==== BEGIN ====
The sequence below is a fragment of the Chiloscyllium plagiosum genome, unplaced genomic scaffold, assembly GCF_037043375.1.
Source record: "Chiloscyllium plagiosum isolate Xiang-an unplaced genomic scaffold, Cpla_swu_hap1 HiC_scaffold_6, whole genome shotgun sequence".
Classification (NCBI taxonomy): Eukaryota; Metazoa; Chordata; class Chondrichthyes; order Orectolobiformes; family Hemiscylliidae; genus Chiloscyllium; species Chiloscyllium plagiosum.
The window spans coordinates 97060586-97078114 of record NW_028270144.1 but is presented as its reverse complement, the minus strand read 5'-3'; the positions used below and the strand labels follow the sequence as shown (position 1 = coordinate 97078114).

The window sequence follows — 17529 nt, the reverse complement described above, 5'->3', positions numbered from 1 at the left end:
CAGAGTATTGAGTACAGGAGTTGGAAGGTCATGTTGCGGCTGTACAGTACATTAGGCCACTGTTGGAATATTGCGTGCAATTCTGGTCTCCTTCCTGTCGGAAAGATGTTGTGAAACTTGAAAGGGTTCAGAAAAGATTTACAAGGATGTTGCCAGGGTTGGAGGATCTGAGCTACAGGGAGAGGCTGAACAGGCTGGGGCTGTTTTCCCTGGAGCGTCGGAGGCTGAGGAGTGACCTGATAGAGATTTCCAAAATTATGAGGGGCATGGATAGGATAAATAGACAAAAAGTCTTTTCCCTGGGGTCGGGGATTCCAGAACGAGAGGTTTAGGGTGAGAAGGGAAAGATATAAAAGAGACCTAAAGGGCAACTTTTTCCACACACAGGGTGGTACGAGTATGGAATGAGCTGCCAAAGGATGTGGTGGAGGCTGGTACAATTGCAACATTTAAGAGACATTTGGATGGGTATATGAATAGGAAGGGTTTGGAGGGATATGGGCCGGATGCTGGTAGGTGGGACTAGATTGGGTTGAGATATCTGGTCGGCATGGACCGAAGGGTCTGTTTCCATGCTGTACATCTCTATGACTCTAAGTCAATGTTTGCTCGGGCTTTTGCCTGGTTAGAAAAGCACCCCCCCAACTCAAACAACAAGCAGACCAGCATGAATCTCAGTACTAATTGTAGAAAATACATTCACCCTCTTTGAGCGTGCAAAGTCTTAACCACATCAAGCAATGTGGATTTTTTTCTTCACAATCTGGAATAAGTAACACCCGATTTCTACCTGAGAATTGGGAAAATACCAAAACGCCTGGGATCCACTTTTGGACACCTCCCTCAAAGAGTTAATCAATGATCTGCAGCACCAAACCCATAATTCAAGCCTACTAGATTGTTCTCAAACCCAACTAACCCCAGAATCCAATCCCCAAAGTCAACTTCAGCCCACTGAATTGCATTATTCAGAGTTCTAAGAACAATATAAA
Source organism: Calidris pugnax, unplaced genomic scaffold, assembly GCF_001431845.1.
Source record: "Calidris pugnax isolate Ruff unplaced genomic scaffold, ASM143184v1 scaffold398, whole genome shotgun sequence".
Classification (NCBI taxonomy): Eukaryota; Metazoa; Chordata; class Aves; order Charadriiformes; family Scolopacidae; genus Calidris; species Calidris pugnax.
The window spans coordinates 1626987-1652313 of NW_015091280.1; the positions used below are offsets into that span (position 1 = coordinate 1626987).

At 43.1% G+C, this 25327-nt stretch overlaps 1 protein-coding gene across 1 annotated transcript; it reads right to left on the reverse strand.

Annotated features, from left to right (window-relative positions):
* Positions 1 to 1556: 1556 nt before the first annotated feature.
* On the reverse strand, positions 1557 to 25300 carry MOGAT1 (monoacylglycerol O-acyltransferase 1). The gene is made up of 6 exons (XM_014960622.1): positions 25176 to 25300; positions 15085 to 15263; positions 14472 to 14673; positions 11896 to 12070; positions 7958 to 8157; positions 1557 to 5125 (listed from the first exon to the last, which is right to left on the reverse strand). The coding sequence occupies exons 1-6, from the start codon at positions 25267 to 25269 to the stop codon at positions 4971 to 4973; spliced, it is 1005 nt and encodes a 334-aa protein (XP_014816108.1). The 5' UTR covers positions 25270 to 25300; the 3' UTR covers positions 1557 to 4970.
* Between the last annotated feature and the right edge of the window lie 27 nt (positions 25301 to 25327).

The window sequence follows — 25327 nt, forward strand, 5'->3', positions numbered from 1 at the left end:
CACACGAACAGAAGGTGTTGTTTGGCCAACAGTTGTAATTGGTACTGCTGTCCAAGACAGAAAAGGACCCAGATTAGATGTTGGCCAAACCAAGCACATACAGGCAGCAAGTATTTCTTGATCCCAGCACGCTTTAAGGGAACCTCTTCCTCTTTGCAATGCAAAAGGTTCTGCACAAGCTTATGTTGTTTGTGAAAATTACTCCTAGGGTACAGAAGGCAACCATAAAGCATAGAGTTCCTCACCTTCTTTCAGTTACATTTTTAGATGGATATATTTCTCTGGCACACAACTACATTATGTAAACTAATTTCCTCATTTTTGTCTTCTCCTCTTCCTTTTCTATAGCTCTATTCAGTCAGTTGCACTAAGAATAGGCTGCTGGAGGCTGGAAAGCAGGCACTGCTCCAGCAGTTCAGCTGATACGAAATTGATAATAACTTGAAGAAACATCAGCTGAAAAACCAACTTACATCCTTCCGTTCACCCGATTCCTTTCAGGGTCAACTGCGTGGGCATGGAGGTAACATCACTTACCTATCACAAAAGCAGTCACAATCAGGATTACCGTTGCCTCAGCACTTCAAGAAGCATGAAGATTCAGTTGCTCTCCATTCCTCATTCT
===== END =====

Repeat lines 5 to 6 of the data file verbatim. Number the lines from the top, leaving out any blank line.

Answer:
The window sequence follows — 17529 nt, the reverse complement described above, 5'->3', positions numbered from 1 at the left end:
CAGAGTATTGAGTACAGGAGTTGGAAGGTCATGTTGCGGCTGTACAGTACATTAGGCCACTGTTGGAATATTGCGTGCAATTCTGGTCTCCTTCCTGTCGGAAAGATGTTGTGAAACTTGAAAGGGTTCAGAAAAGATTTACAAGGATGTTGCCAGGGTTGGAGGATCTGAGCTACAGGGAGAGGCTGAACAGGCTGGGGCTGTTTTCCCTGGAGCGTCGGAGGCTGAGGAGTGACCTGATAGAGATTTCCAAAATTATGAGGGGCATGGATAGGATAAATAGACAAAAAGTCTTTTCCCTGGGGTCGGGGATTCCAGAACGAGAGGTTTAGGGTGAGAAGGGAAAGATATAAAAGAGACCTAAAGGGCAACTTTTTCCACACACAGGGTGGTACGAGTATGGAATGAGCTGCCAAAGGATGTGGTGGAGGCTGGTACAATTGCAACATTTAAGAGACATTTGGATGGGTATATGAATAGGAAGGGTTTGGAGGGATATGGGCCGGATGCTGGTAGGTGGGACTAGATTGGGTTGAGATATCTGGTCGGCATGGACCGAAGGGTCTGTTTCCATGCTGTACATCTCTATGACTCTAAGTCAATGTTTGCTCGGGCTTTTGCCTGGTTAGAAAAGCACCCCCCCAACTCAAACAACAAGCAGACCAGCATGAATCTCAGTACTAATTGTAGAAAATACATTCACCCTCTTTGAGCGTGCAAAGTCTTAACCACATCAAGCAATGTGGATTTTTTTCTTCACAATCTGGAATAAGTAACACCCGATTTCTACCTGAGAATTGGGAAAATACCAAAACGCCTGGGATCCACTTTTGGACACCTCCCTCAAAGAGTTAATCAATGATCTGCAGCACCAAACCCATAATTCAAGCCTACTAGATTGTTCTCAAACCCAACTAACCCCAGAATCCAATCCCCAAAGTCAACTTCAGCCCACTGAATTGCATTATTCAGAGTTCTAAGAACAATATAAA